The Board of Deputies has said its meeting with a senior Hungarian official this week was “respectful and honest,” two weeks after registering the British Jewish community’s “profound disquiet” at the situation in the country.
Board President Marie van der Zyl met Hungarian Secretary of State Vince Szalay-Bobrovniczky to discuss a range of concerns, including recent magazine front covers portraying Hungary’s Jewish community leader showering in cash.
She said she raised “a number of longstanding concerns” including the use of antisemitic tropes in relation to the Hungarian-born Jewish philanthropist George Soros, whose democracy foundation has been a staunch critic of right-wing Hungarian premier Viktor Orban.
She also said she challenged the Hungarian government’s remarks about Muslims and migrants, its “moves to downplay the role of historical Hungarian leaders in supporting the Holocaust,” the threatened closure of the Aurora Jewish community centre, and relations between the Government and the Jewish community.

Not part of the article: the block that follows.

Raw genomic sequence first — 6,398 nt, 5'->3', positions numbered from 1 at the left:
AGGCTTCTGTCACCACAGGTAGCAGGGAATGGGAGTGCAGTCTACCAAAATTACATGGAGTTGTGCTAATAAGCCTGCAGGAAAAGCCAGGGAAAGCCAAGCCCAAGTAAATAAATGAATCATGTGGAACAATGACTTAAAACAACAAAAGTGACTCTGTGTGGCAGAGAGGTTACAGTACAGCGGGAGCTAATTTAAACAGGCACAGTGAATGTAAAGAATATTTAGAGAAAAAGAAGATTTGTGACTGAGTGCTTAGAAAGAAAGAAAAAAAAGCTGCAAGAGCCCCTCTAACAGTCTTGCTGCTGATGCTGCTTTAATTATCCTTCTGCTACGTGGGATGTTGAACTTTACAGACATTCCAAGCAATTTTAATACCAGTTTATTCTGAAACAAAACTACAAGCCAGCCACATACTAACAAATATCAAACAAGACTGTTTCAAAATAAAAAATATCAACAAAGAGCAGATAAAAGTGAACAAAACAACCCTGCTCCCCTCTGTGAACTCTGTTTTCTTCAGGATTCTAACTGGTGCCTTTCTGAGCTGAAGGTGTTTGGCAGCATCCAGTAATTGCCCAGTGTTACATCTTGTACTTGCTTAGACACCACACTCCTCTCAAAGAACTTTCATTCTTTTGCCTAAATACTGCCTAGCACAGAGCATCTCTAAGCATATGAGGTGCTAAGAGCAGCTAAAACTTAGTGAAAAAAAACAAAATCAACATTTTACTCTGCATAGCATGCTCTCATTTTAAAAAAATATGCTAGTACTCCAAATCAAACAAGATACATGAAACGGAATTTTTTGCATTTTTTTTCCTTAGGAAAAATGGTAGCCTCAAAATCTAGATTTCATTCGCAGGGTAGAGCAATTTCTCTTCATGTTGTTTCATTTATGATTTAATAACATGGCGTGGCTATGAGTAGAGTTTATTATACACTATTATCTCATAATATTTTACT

“In particular, we were clear that while it might be legitimate to have a range of opinions about the causes supported by George Soros, some of the language used against Mr Soros by Prime Minister Orban and others, whether intentionally or not, represent the oldest antisemitic tropes and this has to stop.”
She added that “a clear test on the Hungarian Government’s goodwill on the subject of the history of the Holocaust will be whether the new museum, the House of Fates, can command the support of the mainstream Hungarian Jewish community”.
Orban’s Government has adopted the IHRA definition of antisemitism, built strong bilateral relations with Israel and invested in the forthcoming Maccabi Games in Budapest.
Read more: Hungary’s UK Ambassador Szalay-Bobrovniczky: Your report was a betrayal of Hungary’s good work
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